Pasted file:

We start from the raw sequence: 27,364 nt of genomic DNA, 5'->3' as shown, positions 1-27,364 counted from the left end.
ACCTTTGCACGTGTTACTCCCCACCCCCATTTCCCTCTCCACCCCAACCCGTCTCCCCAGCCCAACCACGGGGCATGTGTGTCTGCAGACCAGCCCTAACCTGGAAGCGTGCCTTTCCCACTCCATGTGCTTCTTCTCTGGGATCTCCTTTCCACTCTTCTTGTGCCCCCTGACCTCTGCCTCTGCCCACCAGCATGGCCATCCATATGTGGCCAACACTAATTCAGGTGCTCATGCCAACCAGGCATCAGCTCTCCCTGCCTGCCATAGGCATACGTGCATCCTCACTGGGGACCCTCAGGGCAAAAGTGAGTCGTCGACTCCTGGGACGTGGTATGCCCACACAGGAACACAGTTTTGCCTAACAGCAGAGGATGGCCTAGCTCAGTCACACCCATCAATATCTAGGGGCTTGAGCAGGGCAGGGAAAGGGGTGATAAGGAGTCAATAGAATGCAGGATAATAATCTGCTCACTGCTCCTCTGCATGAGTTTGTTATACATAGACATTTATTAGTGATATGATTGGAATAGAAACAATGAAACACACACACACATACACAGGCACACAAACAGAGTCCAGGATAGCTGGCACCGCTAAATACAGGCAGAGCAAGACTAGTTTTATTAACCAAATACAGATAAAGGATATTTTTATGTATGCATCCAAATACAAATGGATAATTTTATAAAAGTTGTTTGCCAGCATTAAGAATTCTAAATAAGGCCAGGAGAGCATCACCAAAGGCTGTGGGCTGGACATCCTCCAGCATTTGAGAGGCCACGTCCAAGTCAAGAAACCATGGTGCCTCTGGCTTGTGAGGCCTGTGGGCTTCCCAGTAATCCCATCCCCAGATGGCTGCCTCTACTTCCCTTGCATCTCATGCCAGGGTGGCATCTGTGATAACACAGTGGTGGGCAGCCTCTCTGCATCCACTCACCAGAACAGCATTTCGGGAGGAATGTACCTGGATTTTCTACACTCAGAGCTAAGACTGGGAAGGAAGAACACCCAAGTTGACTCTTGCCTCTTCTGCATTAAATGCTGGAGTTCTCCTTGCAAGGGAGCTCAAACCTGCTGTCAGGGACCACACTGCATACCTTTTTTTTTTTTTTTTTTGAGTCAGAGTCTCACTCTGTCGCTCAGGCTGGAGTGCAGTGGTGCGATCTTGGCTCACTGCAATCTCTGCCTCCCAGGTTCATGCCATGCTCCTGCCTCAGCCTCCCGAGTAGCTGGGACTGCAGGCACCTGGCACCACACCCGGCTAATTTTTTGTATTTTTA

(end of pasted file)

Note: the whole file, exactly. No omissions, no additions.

We start from the raw sequence: 27,364 nt of genomic DNA, 5'->3' as shown, positions 1-27,364 counted from the left end.
ACCTTTGCACGTGTTACTCCCCACCCCCATTTCCCTCTCCACCCCAACCCGTCTCCCCAGCCCAACCACGGGGCATGTGTGTCTGCAGACCAGCCCTAACCTGGAAGCGTGCCTTTCCCACTCCATGTGCTTCTTCTCTGGGATCTCCTTTCCACTCTTCTTGTGCCCCCTGACCTCTGCCTCTGCCCACCAGCATGGCCATCCATATGTGGCCAACACTAATTCAGGTGCTCATGCCAACCAGGCATCAGCTCTCCCTGCCTGCCATAGGCATACGTGCATCCTCACTGGGGACCCTCAGGGCAAAAGTGAGTCGTCGACTCCTGGGACGTGGTATGCCCACACAGGAACACAGTTTTGCCTAACAGCAGAGGATGGCCTAGCTCAGTCACACCCATCAATATCTAGGGGCTTGAGCAGGGCAGGGAAAGGGGTGATAAGGAGTCAATAGAATGCAGGATAATAATCTGCTCACTGCTCCTCTGCATGAGTTTGTTATACATAGACATTTATTAGTGATATGATTGGAATAGAAACAATGAAACACACACACACATACACAGGCACACAAACAGAGTCCAGGATAGCTGGCACCGCTAAATACAGGCAGAGCAAGACTAGTTTTATTAACCAAATACAGATAAAGGATATTTTTATGTATGCATCCAAATACAAATGGATAATTTTATAAAAGTTGTTTGCCAGCATTAAGAATTCTAAATAAGGCCAGGAGAGCATCACCAAAGGCTGTGGGCTGGACATCCTCCAGCATTTGAGAGGCCACGTCCAAGTCAAGAAACCATGGTGCCTCTGGCTTGTGAGGCCTGTGGGCTTCCCAGTAATCCCATCCCCAGATGGCTGCCTCTACTTCCCTTGCATCTCATGCCAGGGTGGCATCTGTGATAACACAGTGGTGGGCAGCCTCTCTGCATCCACTCACCAGAACAGCATTTCGGGAGGAATGTACCTGGATTTTCTACACTCAGAGCTAAGACTGGGAAGGAAGAACACCCAAGTTGACTCTTGCCTCTTCTGCATTAAATGCTGGAGTTCTCCTTGCAAGGGAGCTCAAACCTGCTGTCAGGGACCACACTGCATACCTTTTTTTTTTTTTTTTTTGAGTCAGAGTCTCACTCTGTCGCTCAGGCTGGAGTGCAGTGGTGCGATCTTGGCTCACTGCAATCTCTGCCTCCCAGGTTCATGCCATGCTCCTGCCTCAGCCTCCCGAGTAGCTGGGACTGCAGGCACCTGGCACCACACCCGGCTAATTTTTTGTATTTTTA